The term, “noir” instantly brings to mind the works of such authors as Cornell Woolrich, James M. Cain, and Dorothy B. Hughes. Many of their novels turned into the gritty, black and white films of the 1950s. Tales of downtrodden men and women (victims and perpetrators alike) lost in the underbelly of society.
However, Roman Noir (black novel) was first coined by the French in the 18th century, and originally referred to the Gothic novels emerging from England at the time.
The English Gothic novel (born from Horace Walpole’s Castle of Otranto) were mysteries often set in ruined castles populated by lonely women, tyrannical Lords, and creepy servants. Ancient curses, ominous visions, forbidden romance, and fears of the supernatural abound.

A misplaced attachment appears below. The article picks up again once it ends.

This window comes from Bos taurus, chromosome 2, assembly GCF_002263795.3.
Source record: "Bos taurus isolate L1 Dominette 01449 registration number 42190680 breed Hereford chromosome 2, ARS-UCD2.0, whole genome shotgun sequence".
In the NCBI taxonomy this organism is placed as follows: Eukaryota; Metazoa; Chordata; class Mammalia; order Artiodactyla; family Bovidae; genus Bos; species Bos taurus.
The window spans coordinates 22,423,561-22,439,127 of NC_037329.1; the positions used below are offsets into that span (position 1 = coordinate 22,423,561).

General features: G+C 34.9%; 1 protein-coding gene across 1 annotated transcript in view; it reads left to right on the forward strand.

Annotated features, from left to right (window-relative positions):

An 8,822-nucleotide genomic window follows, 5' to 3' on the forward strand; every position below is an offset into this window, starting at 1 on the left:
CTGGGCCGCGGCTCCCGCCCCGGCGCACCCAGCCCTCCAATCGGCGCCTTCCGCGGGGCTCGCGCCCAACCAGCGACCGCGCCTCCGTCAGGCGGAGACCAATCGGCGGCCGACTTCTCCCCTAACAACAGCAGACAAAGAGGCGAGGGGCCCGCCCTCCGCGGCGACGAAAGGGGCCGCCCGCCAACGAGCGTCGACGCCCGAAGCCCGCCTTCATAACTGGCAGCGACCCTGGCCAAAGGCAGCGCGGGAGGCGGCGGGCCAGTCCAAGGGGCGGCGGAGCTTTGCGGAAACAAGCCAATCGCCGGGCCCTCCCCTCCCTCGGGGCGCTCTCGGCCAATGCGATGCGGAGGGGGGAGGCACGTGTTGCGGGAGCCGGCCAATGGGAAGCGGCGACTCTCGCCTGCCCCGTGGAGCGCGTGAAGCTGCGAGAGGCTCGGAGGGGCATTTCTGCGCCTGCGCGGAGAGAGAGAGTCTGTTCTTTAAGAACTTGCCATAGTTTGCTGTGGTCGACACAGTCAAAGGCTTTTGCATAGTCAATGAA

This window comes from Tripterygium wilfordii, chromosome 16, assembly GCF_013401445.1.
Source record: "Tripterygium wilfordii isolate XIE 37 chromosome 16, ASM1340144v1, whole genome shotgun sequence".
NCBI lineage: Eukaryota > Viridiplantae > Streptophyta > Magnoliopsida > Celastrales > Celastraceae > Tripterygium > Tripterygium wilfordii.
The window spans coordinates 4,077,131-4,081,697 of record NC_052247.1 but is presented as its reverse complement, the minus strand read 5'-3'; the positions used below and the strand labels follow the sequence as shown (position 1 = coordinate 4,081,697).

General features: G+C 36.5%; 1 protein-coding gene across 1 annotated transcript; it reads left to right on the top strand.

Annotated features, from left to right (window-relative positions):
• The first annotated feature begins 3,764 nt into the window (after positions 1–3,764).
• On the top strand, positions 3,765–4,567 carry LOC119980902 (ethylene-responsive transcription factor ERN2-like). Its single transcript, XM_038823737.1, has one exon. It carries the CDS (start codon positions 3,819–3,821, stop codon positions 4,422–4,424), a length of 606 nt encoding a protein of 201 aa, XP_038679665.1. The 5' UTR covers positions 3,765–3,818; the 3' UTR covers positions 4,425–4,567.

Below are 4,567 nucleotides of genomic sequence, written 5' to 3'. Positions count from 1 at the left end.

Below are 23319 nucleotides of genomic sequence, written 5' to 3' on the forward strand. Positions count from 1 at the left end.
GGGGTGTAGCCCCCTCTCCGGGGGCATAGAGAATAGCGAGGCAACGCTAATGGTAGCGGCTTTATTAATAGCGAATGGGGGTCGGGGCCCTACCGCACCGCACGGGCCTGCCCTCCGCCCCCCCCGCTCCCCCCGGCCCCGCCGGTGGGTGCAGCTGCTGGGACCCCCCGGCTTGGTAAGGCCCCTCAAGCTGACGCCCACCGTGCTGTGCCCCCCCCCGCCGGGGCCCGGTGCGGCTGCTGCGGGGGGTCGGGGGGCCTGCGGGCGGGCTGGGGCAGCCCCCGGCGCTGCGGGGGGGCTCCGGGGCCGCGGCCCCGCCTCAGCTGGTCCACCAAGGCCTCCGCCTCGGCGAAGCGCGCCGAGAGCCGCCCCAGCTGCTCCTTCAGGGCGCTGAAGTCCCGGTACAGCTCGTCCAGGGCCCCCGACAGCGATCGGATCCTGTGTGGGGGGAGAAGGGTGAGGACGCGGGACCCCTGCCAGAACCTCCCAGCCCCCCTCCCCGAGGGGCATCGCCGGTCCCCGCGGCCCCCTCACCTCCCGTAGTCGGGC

The Roman Noir became the parallel literary movement in France. Notable authors included Denis Diderot, Madame de Genlis, Baculard d’Arnaud, Stéphanie Ducrest de St-Albin,Gaston Leroux, Balzac, Vicomte d’Arlincourt, Francois Ducray-Duminil, Victor Hugo, and Maupassant.
During the nineteenth century, in continuation of the Gothic or Roman Noir, a new emphasis on horror gave birth to the le roman frenetique.
-Lou Chaney as The Hunchback of Notre Dame